Hungry, homeless, tired and traumatised. A new realm of reality for thousands of Haitians.
Forced to spend another night in streets strewn with rubble and scattered bodies, continuing
aftershocks are adding to the widespread panic and despair as people try to help each other, look after the injured or search for lost loved ones.
“We need international help. There is no help, no hospital, no electricity. Nothing. No food, no phone, no water, nothing. There are too many people dying,” said one man, sobbing, dazed and wandering the streets of Port-au-Prince.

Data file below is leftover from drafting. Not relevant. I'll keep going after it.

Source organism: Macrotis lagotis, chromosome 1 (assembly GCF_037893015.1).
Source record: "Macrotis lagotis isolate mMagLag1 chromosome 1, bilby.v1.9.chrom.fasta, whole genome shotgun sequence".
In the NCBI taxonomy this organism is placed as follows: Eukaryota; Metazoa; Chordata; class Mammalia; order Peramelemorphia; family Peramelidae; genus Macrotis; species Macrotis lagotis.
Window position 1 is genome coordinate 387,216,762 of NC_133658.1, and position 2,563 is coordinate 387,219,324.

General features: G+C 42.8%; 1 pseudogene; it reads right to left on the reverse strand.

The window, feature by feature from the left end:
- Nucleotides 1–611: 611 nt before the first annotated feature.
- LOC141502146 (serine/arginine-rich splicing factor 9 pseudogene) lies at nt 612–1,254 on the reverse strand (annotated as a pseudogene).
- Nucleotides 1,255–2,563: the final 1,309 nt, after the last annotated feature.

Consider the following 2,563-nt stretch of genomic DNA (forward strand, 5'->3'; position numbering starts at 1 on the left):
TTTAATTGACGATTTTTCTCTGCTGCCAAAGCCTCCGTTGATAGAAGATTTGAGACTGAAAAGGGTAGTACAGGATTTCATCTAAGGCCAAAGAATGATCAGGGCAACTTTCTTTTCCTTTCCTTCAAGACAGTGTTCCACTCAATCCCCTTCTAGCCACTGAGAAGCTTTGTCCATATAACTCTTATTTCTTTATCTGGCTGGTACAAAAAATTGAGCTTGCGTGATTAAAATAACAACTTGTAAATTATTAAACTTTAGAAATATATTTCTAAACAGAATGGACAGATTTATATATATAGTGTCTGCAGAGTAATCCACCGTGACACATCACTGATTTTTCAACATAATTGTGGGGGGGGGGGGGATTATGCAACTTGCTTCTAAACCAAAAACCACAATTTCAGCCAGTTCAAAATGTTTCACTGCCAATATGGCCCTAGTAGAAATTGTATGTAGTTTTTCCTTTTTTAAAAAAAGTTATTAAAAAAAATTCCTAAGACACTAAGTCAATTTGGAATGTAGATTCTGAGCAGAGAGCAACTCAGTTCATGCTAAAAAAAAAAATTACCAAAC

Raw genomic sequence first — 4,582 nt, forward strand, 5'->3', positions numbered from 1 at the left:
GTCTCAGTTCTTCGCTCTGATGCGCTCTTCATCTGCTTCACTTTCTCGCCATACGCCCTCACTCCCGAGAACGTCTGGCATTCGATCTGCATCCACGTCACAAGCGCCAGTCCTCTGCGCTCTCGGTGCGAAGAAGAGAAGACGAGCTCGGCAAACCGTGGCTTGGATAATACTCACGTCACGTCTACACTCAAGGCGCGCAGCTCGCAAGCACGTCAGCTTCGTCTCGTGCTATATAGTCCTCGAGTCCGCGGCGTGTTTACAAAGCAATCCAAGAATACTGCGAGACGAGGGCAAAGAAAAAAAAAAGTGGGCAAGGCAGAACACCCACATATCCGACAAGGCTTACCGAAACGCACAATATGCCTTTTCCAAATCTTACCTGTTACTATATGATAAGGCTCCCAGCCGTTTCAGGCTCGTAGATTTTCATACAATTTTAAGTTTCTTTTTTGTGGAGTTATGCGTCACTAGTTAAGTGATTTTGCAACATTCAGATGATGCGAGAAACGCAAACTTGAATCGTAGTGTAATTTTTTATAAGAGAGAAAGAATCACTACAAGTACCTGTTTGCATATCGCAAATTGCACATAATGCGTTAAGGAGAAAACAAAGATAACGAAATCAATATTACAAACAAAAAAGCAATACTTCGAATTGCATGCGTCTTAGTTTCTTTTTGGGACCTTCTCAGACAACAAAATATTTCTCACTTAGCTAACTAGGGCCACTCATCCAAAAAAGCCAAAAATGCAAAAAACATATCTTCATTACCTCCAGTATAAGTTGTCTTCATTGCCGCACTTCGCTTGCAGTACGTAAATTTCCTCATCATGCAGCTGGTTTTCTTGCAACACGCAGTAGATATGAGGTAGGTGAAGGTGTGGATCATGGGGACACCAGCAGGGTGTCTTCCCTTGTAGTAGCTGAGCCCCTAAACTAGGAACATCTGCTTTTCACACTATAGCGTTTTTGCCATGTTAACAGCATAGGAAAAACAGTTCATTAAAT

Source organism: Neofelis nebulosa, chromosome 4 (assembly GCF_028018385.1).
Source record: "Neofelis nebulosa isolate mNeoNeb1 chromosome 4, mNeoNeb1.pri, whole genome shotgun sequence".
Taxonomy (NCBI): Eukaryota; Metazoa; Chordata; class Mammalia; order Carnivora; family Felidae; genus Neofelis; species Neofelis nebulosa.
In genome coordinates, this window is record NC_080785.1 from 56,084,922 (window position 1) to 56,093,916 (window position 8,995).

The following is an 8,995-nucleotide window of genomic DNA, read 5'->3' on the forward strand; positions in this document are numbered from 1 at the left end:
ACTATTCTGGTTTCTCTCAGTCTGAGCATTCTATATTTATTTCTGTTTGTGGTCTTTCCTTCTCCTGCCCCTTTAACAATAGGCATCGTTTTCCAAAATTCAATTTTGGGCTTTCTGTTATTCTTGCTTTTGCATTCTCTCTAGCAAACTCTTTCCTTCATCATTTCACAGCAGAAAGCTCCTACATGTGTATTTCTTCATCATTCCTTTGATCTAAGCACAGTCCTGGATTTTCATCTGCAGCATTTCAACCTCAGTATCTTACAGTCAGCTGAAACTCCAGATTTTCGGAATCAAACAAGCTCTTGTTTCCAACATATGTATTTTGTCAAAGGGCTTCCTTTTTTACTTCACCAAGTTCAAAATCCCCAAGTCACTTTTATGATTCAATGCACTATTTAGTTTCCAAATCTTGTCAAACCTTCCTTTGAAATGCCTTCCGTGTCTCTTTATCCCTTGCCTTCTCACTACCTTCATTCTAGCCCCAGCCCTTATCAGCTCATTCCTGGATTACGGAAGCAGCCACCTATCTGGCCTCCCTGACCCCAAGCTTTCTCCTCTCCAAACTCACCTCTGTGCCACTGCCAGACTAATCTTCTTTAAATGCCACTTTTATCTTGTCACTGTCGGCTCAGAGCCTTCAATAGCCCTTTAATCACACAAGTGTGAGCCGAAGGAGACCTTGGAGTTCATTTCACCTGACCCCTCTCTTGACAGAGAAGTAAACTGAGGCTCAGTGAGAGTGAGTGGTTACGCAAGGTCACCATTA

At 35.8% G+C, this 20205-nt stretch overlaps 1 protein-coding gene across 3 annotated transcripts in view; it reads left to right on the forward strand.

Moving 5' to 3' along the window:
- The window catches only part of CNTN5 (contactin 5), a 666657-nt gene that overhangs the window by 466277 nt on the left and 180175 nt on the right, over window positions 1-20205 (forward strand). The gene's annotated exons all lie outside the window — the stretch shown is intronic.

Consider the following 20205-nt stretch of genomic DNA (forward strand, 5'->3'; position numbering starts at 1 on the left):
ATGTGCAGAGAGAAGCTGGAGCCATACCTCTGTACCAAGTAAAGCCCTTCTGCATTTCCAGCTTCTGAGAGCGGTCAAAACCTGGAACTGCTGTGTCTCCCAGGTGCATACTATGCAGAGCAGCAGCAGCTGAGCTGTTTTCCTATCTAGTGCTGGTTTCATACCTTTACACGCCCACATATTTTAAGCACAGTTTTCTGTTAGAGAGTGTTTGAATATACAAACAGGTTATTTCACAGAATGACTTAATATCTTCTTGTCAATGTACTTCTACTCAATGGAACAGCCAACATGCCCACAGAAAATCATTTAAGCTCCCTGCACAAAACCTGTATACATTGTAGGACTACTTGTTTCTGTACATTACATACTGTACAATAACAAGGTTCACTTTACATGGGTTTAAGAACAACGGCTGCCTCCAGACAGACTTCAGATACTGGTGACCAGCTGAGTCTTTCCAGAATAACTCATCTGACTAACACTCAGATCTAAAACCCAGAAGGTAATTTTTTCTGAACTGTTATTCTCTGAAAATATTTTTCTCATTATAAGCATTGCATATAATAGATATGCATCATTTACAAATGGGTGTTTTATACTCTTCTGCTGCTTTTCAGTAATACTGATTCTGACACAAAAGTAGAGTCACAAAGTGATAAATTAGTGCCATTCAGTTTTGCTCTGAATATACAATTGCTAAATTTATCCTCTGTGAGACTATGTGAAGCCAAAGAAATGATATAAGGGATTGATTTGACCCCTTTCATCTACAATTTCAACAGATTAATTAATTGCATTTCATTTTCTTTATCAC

Many of those who can walk or be moved have no place to go with roads and streets blocked by debris.
Another man blamed the government for the catastrophe: “The government knew this was going to happen. The scientists warned them but they didn’t warn the people in the country!”
The people of Haiti are used to upheavals. The country has a long history of political unrest and natural disasters, but nothing it has experienced can surely compare to this – the most powerful earthquake in two centuries.
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